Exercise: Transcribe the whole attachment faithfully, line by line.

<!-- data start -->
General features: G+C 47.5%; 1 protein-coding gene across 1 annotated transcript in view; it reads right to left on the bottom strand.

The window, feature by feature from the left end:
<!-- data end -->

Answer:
General features: G+C 47.5%; 1 protein-coding gene across 1 annotated transcript in view; it reads right to left on the bottom strand.

The window, feature by feature from the left end: